Over at the Financial Times, Tim Leunig – occasional contributor to LDV, and reader in economics at the London School of Economics – considers the unusual financial origins of the current recession. Here’s an excerpt:
The global economy would benefit from a pre-announced, temporary, globally co-ordinated bout of moderate inflation. Since it takes about two years for central-bank policy fully to influence inflation, a sensible policy would be to target 4 per cent inflation for the five years from 2011, followed by 2 per cent thereafter. … An increase in inflation by an extra 2 percentage points for a period of five years would have many benefits – for governments, companies, households and the banking system. …
An extra 2 points of inflation for five years is not a “get out of jail free card”. Bank shareholders, rightly, will still lose greatly from their managers’ decisions. Future taxpayers will, inevitably, still bear most of the cost of counter-cyclical government spending. … The policy aims to improve the health of the banking system so growth can resume, while dividing the cost of paying for the mistakes of the past more equitably.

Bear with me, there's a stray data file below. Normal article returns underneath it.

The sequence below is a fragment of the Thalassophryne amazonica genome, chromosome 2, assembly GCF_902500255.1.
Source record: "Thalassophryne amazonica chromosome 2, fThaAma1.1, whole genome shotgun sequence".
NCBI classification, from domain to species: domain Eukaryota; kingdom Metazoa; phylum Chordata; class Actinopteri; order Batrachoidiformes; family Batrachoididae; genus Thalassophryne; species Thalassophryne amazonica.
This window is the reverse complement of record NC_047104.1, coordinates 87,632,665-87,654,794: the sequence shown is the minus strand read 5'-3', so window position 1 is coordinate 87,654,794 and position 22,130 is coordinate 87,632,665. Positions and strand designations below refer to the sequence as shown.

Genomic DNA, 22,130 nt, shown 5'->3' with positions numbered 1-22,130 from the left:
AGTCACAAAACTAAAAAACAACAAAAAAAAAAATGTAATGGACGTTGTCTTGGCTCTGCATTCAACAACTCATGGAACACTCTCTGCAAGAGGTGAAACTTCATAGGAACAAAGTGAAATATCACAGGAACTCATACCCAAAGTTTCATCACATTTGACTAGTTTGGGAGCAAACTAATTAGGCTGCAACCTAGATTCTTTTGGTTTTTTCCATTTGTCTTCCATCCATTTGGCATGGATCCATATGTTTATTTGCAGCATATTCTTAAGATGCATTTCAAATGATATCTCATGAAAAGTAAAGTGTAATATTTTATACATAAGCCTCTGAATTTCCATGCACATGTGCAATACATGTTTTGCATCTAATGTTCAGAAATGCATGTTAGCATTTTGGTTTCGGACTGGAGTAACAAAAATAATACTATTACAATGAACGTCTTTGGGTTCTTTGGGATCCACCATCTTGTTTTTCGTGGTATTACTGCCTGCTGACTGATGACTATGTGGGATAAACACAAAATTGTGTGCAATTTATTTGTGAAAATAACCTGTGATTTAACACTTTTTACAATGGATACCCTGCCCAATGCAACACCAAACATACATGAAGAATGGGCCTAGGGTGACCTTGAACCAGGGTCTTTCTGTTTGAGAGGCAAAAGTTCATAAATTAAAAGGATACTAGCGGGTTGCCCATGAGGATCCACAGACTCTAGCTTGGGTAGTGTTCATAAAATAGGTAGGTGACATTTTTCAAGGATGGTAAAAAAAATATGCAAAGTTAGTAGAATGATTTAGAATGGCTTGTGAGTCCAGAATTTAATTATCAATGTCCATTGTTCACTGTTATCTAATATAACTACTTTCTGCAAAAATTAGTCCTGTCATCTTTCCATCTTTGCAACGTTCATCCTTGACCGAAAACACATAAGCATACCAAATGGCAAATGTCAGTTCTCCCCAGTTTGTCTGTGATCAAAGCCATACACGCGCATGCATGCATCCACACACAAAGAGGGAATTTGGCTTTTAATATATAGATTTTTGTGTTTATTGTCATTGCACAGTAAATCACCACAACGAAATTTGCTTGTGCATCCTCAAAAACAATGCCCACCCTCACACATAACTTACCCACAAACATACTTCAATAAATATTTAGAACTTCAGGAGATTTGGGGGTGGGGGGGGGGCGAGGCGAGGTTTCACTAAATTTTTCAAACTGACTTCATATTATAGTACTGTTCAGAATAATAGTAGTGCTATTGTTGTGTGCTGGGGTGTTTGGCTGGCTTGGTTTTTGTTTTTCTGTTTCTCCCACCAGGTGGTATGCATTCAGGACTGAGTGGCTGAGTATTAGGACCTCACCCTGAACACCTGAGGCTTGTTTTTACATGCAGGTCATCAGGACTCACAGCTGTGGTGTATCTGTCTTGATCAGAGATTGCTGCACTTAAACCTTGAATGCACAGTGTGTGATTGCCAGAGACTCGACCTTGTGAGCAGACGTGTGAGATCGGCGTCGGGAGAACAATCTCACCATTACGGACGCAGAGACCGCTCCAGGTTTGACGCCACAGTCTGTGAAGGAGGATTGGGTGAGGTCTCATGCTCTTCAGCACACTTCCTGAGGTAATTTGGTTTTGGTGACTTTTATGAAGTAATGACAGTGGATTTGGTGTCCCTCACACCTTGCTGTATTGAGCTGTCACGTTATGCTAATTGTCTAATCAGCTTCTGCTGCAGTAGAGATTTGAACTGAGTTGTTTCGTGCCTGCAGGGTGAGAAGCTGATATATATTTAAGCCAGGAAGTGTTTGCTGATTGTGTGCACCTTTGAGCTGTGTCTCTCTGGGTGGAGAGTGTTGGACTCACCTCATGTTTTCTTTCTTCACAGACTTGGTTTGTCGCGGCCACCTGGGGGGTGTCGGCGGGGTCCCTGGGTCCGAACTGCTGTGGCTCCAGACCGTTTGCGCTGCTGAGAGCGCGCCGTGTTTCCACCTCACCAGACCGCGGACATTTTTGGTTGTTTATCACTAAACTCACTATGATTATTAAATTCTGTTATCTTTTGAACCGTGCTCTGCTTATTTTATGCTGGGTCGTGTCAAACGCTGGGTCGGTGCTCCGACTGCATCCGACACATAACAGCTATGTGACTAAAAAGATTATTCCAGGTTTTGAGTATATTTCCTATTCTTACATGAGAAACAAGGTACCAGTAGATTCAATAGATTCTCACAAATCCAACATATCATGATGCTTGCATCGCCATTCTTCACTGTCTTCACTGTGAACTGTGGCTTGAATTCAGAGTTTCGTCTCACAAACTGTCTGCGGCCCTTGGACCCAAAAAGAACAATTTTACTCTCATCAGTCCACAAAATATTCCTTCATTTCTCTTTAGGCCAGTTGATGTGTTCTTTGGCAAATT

We can go too far. Inflation much above 4 per cent risks starting an inflationary spiral. Higher inflation for too long risks creating permanently higher expectations and stoking future booms. In addition, savers should not pay a disproportionate share of the cost of this recession. Advocating a policy that cannot be guaranteed to work, and that is neither costless nor riskless, is not usually sensible. It is a measure of the unusualness of this recession that such an idea is worth considering.
You can read the article in full at the FT’s website by clicking here.